About a decade ago I had a student in my Conservation Biology class named Scott Boomer. We were discussing the problem of non-native organisms that week, and Scott told me he had kept some interesting records on the behavior of three cats that he and his wife had at that time. The cats (one male, two females, and all neutered) had access to food and water in Scott’s apartment around the clock. The three natural predators had the habit of capturing prey outside and bringing it back to Scott, often dropping it at his feet or putting it in their bathtub. Scott is a biologist and he was able to identify all the prey items returned to his apartment over a 2-year period.
The list included:
Mammals: 5 deer mice, 2 woodland jumping mice, 5 Eastern chipmunks, 4 meadow voles, 1 gray squirrel, 6 star-nosed moles, 4 short-tailed shrews, 1 cinereus shrew, 2 little brown bats, 1 Eastern cottontail
Amphibians: 2 green frogs
Reptiles: 1 Eastern painted turtle, 3 Eastern garter snakes
Birds: 3 common yellowthroats, 2 black-capped chickadees, 1 house wren
Total: 43 animals
Now, there are about 90 million cats in the U.S., according to the 2005-2006 National Pet Owners Survey. A certain percentage of those cats never go outside. But anyway you run the numbers, the collective mortality on native wildlife by U.S. cats must total millions of individuals of dozens of species. In some places in the world, feral cats, those that have gone completely wild, are responsible for the demise of rare species of birds. The Stephens Island wren (a flightless species) in New Zealand went extinct in the late 1800’s due to the island’s cats, or so that story goes. The wedge-tailed shearwater in Hawaii is also impacted by cats. Conservation biologists actively control cats (as well as non-native rats, mongoose, etc.) in such places today, especially on oceanic islands.
We hear a lot these days about our “ecological footprint”, or the impact that a human has on the earth’s natural resources and ecosystems. I doubt that our pet ownership is included in these calculations. Remember that I tend to think in terms of quantity and quality of habitat for biodiversity. I usually think of our “habitat footprint” as defined by the boundaries of our house and the lawn surrounding it. But the effect of that living space penetrates further depending on the chemicals we use on the property, how far away we or our children trounce on the environment, and the influence of our pets, of which cats are probably the worst offenders. There are zones of concentric circles beginning with the epicenter of the house itself, which include areas of decreasing influence on the fauna and flora that is there now, as one moves respectively outward. Cats probably have an effect in each of those zones, but they may represent the only threat in the outermost circle, which is perhaps several hundred meters from the edge of the house.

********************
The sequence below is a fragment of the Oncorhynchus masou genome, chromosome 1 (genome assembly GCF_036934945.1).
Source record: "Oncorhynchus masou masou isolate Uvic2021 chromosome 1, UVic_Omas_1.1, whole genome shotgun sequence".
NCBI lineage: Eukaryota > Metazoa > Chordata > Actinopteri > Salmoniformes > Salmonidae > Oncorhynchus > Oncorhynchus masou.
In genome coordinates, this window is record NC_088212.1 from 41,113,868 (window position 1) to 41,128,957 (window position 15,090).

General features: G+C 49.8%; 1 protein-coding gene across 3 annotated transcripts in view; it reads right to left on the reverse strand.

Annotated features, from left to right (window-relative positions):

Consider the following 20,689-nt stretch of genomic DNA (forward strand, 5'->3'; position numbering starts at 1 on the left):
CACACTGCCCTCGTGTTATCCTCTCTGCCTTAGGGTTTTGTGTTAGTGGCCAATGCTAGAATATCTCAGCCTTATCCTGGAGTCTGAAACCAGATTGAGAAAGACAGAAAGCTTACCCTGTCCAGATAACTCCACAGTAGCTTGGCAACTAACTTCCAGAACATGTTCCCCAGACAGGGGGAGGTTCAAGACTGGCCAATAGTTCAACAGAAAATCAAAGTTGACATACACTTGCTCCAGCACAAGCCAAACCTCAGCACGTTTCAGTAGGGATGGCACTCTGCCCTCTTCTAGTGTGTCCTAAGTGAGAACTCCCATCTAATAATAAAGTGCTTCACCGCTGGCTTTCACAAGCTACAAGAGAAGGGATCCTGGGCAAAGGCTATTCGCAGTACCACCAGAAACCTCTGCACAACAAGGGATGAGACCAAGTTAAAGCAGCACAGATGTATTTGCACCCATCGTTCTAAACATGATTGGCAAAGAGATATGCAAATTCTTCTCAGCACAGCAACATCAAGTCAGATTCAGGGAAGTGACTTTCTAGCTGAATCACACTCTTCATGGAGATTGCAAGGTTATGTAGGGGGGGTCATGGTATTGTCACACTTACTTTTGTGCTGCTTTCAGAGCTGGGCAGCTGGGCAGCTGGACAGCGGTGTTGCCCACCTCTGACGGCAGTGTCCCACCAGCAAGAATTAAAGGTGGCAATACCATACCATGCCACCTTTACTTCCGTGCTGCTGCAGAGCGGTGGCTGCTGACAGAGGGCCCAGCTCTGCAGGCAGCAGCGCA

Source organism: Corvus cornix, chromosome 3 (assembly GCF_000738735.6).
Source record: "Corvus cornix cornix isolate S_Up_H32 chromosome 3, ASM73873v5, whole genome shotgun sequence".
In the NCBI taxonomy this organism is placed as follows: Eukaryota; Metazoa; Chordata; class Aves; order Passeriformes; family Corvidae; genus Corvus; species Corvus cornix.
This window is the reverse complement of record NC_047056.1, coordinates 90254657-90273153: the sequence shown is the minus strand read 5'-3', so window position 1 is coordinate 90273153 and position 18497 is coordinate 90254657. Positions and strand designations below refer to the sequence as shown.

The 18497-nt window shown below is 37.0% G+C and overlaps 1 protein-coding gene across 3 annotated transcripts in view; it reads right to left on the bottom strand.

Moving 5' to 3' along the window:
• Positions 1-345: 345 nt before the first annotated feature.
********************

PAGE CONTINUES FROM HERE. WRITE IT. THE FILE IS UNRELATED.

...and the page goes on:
In fact, last year someone built a new house about 100 meters from the edge of my woodlot. For the past few months, I have had two cats roaming my property that I am sure live at that house. I have not had cats on my property in 20 years. And so it goes. We increase our collective ecological footprint, we chip away at the quantity and quality of wildlife habitat and, in my opinion, the quality of life is diminished just a little bit more---again.
In these few paragraphs I wanted to increase your awareness of an idea that perhaps you have not thought much about--- how that lovable pet cat of yours is possibly reducing the biological diversity in your neighborhood. I do not intend to explore a detailed solution to this problem, although attaching a simple bell to your outdoor cat would probably reduce its kill rate. You might be thinking that cats kill organisms that people do not like very much anyway, so what the heck. But I can assure you that every one of those species killed by Scott’s cats represents a unique and interesting biological story. Remember that not so long ago, nearly everyone thought it was fine to shoot, trap, or poison wolves, mountain lions, and eagles.